Review: Redemption by Jussi Adler-Olsen

JussiAfter Mercy and Disgrace, we have a new offering from Danish author Jussi Adler-Olsen. Redemption is the third novel in the Department Q series featuring cold case detective Carl Mørck. He is asked to investigate an old and decayed message that has been found in a bottle. Forensic examination indicates that it was written using human blood and, by painstakingly deciphering the jumble of legible letters still on the note, the team realise that they are reading a cry for help from two young boys.

The kidnapping and murder of children is always a difficult subject to write about well. The writer cleverly juxtaposes the cold case with the latest attempts by the kidnapper to ingratiate himself into a family to kidnap the children. This means that we get the immediacy of a real-time sequence of events with a more reflective investigation into a strange and disturbing message in a bottle.

The character of the kidnapper is given plenty of depth. A disturbed childhood dominated by religious mania has repercussions for minor religious sects later in life. I think more could have been made of the close religious communities that we get glimpses of. Their claustrophobic way of life means that, when harm is done to them, they shy away from involving the police and other representatives of authority and prefer to rely on the help of those in their small circle of acquaintances. This allows the presence of a serial killer in Denmark to go unnoticed for a significant period of time.

Carl Mørck keeps a relatively low profile in this book and I actually preferred the present day kidnapping  mystery although the message in the bottle gives a poignancy to the narrative that hangs over the whole book. The novel is a compelling and strange read and highly recommended to anyone who wants to read something a little different to the usual Scandinavian crime fiction fare.

19 thoughts on “Review: Redemption by Jussi Adler-Olsen

  1. Sarah, I’m not sure I’d like to read this book. I agree crimes against children is a difficult subject to write about, and read as well if I may add. In the real sense, they are reported every day in Indian newspapers. Just yesterday, more than fifty children from a state-run school in a backward state took ill after eating adulterated/poisoned food served to them as part of the government’s much-touted free midday meal scheme. So far, 27 of the kids have died. This was a crime and somebody is responsible for it.


    1. Prashant, the scandal of the children’s food has made the news in the UK. I hope the person responsible is brought to justice. I agree the harm done to children is a difficult to subject to read about. It is done with senstivity in this book.


  2. I’m falling behind here – I read the first in the series (I think you were one of the people who recommended it to me?) and bought the 2nd, but let my husband read it first. I must catch up and move on to this one!


  3. I’m really excited for this one. I’m reading Disgrace at the moment and have Redemption on my Kindle ready to go when I’ve finished. I think it’s a really solid series.


  4. Have read his Mercy alone and liked it quite a bit more for Jussi’s writing(and the translation) rather than the actual plot. This novel seems to be darker in tone compared to Mercy, with shades of Alvtegen. It is always a tightrope walk when a novel is about violence perpetrated on children.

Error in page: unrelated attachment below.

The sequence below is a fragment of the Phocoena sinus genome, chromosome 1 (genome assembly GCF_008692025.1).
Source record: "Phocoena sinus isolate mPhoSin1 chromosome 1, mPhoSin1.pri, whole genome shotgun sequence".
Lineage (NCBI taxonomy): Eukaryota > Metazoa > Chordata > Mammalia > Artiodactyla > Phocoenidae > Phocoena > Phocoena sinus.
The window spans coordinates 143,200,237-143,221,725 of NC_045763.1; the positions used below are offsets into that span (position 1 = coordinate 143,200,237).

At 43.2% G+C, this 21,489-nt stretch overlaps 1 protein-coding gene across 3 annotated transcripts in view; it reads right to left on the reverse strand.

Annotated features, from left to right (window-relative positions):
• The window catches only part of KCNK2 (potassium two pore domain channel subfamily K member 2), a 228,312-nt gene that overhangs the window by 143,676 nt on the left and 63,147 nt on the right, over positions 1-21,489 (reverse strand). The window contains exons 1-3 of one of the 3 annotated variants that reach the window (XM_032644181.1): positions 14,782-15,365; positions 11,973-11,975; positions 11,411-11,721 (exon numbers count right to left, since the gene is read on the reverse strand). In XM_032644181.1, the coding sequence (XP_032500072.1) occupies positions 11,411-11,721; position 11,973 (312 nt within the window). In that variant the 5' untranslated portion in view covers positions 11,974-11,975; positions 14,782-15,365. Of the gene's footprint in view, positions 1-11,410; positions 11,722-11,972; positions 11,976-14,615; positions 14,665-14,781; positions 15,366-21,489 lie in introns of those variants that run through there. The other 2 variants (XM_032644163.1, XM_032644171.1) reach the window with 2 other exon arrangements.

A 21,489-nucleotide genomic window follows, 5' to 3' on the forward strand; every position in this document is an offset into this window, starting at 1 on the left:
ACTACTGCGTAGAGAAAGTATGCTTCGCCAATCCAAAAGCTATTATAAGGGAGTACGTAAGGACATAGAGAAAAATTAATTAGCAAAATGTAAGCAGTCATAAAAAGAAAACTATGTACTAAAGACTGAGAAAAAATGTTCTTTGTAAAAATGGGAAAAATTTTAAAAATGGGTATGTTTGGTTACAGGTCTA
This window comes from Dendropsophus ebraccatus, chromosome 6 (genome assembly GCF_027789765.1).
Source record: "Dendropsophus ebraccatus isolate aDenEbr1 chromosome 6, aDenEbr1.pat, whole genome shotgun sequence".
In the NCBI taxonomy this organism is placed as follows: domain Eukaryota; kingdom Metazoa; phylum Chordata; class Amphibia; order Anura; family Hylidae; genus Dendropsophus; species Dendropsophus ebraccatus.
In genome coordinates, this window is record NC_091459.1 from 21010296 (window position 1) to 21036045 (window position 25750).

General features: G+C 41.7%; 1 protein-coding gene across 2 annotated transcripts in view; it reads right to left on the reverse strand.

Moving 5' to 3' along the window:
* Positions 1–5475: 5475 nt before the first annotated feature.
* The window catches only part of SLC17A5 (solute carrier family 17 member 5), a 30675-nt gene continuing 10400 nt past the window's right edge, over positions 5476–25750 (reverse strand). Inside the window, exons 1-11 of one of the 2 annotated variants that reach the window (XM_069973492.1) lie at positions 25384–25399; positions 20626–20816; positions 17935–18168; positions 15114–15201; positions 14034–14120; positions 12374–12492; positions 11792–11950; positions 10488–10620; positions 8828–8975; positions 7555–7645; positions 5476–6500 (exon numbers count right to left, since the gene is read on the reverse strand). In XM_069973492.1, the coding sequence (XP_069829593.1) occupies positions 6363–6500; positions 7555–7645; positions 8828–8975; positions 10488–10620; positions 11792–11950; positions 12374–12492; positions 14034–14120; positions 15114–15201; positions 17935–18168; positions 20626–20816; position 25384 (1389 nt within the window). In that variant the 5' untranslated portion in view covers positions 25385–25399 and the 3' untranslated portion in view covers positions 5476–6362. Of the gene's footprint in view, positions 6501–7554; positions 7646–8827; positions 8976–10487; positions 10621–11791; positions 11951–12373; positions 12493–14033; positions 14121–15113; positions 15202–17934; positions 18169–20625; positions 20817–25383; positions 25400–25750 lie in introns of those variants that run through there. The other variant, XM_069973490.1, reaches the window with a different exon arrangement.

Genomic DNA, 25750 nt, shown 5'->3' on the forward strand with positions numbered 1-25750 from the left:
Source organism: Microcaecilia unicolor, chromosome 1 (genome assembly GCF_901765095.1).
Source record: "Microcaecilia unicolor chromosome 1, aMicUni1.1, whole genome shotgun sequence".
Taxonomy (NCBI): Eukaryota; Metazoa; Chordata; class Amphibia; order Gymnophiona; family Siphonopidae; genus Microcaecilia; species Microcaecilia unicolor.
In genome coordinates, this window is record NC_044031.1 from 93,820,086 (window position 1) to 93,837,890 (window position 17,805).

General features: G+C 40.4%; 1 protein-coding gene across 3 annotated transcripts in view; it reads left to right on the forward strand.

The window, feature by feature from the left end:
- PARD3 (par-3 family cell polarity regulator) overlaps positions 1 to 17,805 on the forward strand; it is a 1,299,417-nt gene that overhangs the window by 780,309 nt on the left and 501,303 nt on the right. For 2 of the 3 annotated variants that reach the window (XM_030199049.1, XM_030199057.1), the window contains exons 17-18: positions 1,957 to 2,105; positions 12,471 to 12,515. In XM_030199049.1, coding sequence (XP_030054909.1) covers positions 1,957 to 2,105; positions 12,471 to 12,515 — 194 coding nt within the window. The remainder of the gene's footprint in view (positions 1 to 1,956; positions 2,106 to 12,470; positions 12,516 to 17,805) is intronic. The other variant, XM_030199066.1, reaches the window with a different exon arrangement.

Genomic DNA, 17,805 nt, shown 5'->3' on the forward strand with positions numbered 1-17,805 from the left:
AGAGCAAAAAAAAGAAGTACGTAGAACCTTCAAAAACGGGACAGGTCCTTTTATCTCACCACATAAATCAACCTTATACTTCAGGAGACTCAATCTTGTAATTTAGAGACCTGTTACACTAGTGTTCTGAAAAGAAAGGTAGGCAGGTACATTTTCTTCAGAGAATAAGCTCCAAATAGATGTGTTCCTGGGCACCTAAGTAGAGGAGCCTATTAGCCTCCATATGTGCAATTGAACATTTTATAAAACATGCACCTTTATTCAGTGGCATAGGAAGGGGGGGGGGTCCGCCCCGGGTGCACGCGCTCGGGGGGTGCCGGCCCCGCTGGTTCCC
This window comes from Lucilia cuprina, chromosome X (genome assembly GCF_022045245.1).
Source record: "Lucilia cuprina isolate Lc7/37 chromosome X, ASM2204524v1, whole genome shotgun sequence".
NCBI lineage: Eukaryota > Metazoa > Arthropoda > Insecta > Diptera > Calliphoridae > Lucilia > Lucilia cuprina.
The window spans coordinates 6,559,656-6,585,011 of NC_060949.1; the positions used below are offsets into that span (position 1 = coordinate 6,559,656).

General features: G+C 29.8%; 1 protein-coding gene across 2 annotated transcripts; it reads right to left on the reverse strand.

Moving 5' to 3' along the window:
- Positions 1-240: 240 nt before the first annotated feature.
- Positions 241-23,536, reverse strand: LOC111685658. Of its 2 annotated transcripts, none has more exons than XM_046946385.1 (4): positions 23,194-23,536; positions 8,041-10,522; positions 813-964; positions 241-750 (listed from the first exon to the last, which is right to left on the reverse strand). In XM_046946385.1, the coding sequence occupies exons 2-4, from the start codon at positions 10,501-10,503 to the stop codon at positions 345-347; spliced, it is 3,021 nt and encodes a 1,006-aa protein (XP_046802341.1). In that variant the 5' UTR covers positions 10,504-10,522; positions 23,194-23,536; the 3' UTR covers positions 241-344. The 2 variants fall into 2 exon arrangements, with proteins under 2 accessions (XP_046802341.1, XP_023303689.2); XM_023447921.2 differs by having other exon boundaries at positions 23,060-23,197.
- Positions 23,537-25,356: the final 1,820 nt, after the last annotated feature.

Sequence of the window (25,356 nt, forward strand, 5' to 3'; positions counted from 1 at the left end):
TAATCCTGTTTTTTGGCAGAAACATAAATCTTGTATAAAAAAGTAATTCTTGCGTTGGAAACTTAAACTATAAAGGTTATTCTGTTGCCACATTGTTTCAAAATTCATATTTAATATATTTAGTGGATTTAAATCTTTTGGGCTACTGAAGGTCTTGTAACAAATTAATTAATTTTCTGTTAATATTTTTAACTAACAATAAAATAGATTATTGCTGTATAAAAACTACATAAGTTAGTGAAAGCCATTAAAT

The crisp dialogues and the manner in which Carl reacts to things, his black humor reminds me of ‘Frost’ of R.d Wingfield. Is ‘Assad’ still a character in this series? For a long time in Mercy was ambivalent about Jussi’s portrayal of ‘Assad’ as it is very close to a caricature of ethnic side kicks that we have read. But in the end I must say that Jussi did a fine job of giving Assad various shades (one I hope that will come out better in the next books). The strange pairing of the Carl and Assad was a riot to read.


    1. Hi – yes Assad is a character in this book and I agree that the partnership is an interesting one to read about. Their relationship is subtly portrayed and there are some intriguing clues to Assad’s personal life which adds to the narrative.

      Funnily enough, despite the subject matter, the book’s tone isn’t particularly dark. Jussi is able to write about evil and violence in a neutral way which adds to the sense of dislocation, which I like.


  5. Margot Kinberg

    Sarah – Oh, it’s good to know that you enjoyed this one. I honestly like the way Adler-Olsen has been developing the ‘Department Q’ investigation team. This story sounds like a terrific blend of past and present too, which always appeals to me.


  6. I am looking forward to catching up with you on this series. I have the first book, unread. After I read that one, probably how much I enjoy it will determine if I am interested in reading about crimes involving children in this later book. It is so dependent on the authors approach and skill as to whether I can read about that type of crime.


  7. vicki (skiourophile / bibliolathas)

    I am well behind too – I did enjoy Mercy, though I thought the ending rather contrived (but in a good happy ending way!) — I need to catch up…


  8. Kathy D.

    I enjoyed Mercy, which kept a friend up all night worrying about the kidnap victim. I haven’t read good reviews about book 2, so I’m skipping to this one, which has engendered better comments around the blogosphere. I didn’t realize it was about children. I may have to skip sections, but I do plan to read this one. I like Merck, Assad and Department Q.


  9. Pingback: The Best of July’s Reading | crimepieces

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